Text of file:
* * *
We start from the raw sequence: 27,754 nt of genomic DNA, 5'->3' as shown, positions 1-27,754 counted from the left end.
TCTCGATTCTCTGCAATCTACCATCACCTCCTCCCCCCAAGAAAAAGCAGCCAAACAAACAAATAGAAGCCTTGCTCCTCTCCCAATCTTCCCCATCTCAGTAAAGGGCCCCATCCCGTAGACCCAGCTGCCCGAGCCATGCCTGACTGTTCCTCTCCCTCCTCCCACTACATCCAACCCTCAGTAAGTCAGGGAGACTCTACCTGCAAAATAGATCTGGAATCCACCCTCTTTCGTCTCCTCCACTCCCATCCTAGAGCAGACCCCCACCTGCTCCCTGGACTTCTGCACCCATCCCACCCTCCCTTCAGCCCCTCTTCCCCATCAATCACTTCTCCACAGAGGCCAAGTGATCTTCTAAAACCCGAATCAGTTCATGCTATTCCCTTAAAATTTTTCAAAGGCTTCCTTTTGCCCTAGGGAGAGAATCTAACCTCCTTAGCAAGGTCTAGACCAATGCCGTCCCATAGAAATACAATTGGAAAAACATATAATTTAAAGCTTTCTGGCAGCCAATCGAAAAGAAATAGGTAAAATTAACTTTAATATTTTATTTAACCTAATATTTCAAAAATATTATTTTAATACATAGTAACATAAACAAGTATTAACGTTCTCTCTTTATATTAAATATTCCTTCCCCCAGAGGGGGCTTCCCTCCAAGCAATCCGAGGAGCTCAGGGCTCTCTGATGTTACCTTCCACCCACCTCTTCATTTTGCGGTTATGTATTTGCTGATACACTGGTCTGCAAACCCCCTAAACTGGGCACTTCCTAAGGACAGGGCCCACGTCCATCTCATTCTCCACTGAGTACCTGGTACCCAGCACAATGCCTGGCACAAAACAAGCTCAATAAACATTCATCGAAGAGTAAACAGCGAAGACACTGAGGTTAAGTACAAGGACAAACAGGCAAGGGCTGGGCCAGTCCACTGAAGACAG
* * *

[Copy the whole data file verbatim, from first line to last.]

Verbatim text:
We start from the raw sequence: 27,754 nt of genomic DNA, 5'->3' as shown, positions 1-27,754 counted from the left end.
TCTCGATTCTCTGCAATCTACCATCACCTCCTCCCCCCAAGAAAAAGCAGCCAAACAAACAAATAGAAGCCTTGCTCCTCTCCCAATCTTCCCCATCTCAGTAAAGGGCCCCATCCCGTAGACCCAGCTGCCCGAGCCATGCCTGACTGTTCCTCTCCCTCCTCCCACTACATCCAACCCTCAGTAAGTCAGGGAGACTCTACCTGCAAAATAGATCTGGAATCCACCCTCTTTCGTCTCCTCCACTCCCATCCTAGAGCAGACCCCCACCTGCTCCCTGGACTTCTGCACCCATCCCACCCTCCCTTCAGCCCCTCTTCCCCATCAATCACTTCTCCACAGAGGCCAAGTGATCTTCTAAAACCCGAATCAGTTCATGCTATTCCCTTAAAATTTTTCAAAGGCTTCCTTTTGCCCTAGGGAGAGAATCTAACCTCCTTAGCAAGGTCTAGACCAATGCCGTCCCATAGAAATACAATTGGAAAAACATATAATTTAAAGCTTTCTGGCAGCCAATCGAAAAGAAATAGGTAAAATTAACTTTAATATTTTATTTAACCTAATATTTCAAAAATATTATTTTAATACATAGTAACATAAACAAGTATTAACGTTCTCTCTTTATATTAAATATTCCTTCCCCCAGAGGGGGCTTCCCTCCAAGCAATCCGAGGAGCTCAGGGCTCTCTGATGTTACCTTCCACCCACCTCTTCATTTTGCGGTTATGTATTTGCTGATACACTGGTCTGCAAACCCCCTAAACTGGGCACTTCCTAAGGACAGGGCCCACGTCCATCTCATTCTCCACTGAGTACCTGGTACCCAGCACAATGCCTGGCACAAAACAAGCTCAATAAACATTCATCGAAGAGTAAACAGCGAAGACACTGAGGTTAAGTACAAGGACAAACAGGCAAGGGCTGGGCCAGTCCACTGAAGACAG